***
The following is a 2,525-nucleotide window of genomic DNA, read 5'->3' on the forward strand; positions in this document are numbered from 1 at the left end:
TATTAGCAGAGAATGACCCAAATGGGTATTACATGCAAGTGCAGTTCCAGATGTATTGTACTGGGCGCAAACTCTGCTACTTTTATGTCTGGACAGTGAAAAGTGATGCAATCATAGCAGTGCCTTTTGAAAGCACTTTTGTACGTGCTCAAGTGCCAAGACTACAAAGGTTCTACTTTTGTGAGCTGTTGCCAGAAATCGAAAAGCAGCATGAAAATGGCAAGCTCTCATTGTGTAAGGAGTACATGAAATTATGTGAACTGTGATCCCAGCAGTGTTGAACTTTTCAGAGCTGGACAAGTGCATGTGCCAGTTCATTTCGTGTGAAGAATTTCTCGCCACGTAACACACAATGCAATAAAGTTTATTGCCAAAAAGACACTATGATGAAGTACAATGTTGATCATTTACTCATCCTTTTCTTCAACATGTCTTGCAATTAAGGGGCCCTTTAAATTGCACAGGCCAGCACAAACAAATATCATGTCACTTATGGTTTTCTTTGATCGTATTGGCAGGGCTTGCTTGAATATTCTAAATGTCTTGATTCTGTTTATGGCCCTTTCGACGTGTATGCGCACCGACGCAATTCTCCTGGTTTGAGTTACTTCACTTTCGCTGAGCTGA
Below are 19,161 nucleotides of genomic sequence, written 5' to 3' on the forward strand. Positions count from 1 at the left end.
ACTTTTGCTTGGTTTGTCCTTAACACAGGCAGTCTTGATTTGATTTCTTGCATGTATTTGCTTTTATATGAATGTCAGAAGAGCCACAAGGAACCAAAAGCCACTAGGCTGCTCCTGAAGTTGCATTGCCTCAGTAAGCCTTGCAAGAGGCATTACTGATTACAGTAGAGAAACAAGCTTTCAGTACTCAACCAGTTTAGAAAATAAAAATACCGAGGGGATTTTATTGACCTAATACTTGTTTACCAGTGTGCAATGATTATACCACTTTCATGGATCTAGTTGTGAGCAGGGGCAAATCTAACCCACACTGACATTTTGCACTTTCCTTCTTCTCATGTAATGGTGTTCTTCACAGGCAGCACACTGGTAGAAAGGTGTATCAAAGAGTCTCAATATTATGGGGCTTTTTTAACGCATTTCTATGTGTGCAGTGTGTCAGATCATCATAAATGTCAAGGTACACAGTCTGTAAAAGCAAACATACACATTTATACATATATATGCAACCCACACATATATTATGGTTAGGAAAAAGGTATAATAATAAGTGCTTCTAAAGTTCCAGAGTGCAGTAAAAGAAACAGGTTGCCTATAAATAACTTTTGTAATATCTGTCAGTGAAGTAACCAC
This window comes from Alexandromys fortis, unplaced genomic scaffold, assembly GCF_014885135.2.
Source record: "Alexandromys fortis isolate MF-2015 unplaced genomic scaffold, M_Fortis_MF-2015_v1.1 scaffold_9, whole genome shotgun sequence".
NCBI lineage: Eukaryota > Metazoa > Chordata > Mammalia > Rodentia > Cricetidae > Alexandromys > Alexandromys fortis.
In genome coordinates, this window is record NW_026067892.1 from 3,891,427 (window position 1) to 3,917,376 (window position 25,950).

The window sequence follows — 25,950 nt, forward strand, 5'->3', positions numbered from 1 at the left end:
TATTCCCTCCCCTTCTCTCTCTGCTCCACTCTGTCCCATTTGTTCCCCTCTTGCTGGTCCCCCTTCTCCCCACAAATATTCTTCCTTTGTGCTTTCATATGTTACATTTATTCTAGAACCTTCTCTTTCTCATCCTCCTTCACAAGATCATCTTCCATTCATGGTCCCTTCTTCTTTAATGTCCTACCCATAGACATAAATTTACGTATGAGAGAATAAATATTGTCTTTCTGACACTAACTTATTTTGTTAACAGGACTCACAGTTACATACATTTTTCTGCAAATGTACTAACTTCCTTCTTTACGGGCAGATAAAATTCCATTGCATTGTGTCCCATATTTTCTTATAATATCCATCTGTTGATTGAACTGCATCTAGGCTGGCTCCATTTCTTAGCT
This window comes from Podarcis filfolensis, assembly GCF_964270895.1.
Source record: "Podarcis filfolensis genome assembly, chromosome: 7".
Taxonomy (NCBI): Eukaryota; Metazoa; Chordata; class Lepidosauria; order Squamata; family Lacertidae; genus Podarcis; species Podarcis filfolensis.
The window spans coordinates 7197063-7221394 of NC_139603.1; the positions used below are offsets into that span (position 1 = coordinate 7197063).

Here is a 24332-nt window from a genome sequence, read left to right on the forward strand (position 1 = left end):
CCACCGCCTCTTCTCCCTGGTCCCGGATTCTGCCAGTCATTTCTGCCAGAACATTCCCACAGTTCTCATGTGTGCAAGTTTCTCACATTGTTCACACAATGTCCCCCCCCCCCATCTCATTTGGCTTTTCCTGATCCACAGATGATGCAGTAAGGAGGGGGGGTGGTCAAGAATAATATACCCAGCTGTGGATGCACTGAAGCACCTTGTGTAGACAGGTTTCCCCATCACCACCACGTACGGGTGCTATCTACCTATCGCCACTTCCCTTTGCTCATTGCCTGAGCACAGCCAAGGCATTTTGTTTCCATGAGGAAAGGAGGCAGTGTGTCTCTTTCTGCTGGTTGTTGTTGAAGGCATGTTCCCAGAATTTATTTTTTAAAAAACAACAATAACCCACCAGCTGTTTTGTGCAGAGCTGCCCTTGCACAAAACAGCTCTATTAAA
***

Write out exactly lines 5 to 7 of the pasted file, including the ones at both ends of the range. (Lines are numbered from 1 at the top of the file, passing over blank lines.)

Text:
This window comes from Alexandromys fortis, unplaced genomic scaffold, assembly GCF_014885135.2.
Source record: "Alexandromys fortis isolate MF-2015 unplaced genomic scaffold, M_Fortis_MF-2015_v1.1 scaffold_9, whole genome shotgun sequence".
NCBI lineage: Eukaryota > Metazoa > Chordata > Mammalia > Rodentia > Cricetidae > Alexandromys > Alexandromys fortis.